The Importance Of Ethics
Ethics are a value system that elders like to complain are fading from the younger generation. Not quite true; the ethics of the current workforce are different, and therefore at odds with, the older generations. What are ethics? Ethics are unwritten laws that exist in human beings somewhere along the moral compass they possess. Thus, ethics can differ widely from culture to culture. A more general one is that a judge may not try someone or some case in which he/she has a vested interest in. An ethic that differs is the concept of a ‘bribe’ and exactly when it becomes a ‘bribe’ and not a ‘commission’ in big power deals.
Ethics change over time but are it true that they are actually fading? Let’s look at how and why.
At its heart and soul, ethics exist to afford us protection. Most of these unwritten laws are about protecting the reputation of individuals against a community which may otherwise accuse and even harm them. Some of these long-held ethics were eventually codified, resulting in documents and statements such as the doctors’ Hippocratic Oath (which binds them to a code of conduct a site safety management plan template which regulates worker behaviour in a high risk environment to prevent nasty accidents. These documents now exist because some of the rules were internalized and made common practice over the decades. Practices such as a doctor treating a patient regardless of caste or creed were common practice in society long before the Hippocratic Oath was accepted by modern society internationally.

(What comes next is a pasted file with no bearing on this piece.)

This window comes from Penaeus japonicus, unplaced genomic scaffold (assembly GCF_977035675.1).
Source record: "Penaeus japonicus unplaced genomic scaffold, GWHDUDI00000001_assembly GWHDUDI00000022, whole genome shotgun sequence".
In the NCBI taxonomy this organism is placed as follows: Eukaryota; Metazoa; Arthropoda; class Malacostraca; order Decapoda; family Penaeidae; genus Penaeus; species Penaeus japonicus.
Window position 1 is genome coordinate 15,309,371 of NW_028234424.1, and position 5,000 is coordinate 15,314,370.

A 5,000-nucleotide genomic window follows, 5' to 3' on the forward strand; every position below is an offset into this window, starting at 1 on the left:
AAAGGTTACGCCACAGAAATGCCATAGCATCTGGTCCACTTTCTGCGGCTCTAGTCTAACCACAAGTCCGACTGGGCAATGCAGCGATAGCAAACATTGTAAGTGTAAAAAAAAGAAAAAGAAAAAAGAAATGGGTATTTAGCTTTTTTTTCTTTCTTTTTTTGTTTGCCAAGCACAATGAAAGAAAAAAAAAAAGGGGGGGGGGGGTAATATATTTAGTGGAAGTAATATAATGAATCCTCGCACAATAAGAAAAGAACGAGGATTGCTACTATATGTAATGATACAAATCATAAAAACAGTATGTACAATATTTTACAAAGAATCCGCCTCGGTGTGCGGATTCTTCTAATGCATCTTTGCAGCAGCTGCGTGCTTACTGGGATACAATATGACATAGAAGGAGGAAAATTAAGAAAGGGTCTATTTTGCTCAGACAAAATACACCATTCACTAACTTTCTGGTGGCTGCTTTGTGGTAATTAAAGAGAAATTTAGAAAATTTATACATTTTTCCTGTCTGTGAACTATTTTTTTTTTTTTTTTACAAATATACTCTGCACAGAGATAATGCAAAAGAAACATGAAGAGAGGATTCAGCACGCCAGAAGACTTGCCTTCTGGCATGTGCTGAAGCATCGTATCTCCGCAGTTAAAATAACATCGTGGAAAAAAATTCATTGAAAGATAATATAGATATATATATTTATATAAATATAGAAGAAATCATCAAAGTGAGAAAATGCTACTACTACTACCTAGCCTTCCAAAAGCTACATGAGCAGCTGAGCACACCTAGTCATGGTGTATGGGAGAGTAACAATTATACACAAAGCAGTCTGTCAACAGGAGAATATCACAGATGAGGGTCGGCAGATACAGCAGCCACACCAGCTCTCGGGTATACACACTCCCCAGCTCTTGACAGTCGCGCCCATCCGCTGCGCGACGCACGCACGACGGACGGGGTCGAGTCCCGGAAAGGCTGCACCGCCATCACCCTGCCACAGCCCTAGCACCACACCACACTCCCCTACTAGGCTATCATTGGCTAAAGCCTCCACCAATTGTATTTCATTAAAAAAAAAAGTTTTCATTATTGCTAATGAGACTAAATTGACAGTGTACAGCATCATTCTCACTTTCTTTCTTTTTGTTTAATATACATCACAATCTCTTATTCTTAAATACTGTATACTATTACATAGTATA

Sociologists will tell you that society as a concept can only exist when there is a certain amount of order. If there are no rules guiding our behaviour and thought pattern whatsoever, societies will degenerate into anarchy. A set of commonly-held beliefs are what binds humans together, allowing us to live in peace. Thus, we have a free safe work method statement template governing our daily practices either formally or informally at work that has old roots. The ancient rule that ‘thou shalt not kill the messenger’ was revered for that reason; in a time where war was common, someone had to be immune so that there could be communication between parties in some way.
Similar ethics operate to this day. A refugee boarding a plane illegally with or without a visa and passport will be detained but never killed. Most are simply deported back to their country while some of them are given immunity and refuge.Ethics such as valuing life are what keep us human. We should not be worried about ethics disappearing from our life; we should be worried that with each succeeding generation, we may lose some of the ethics that kept us whole before.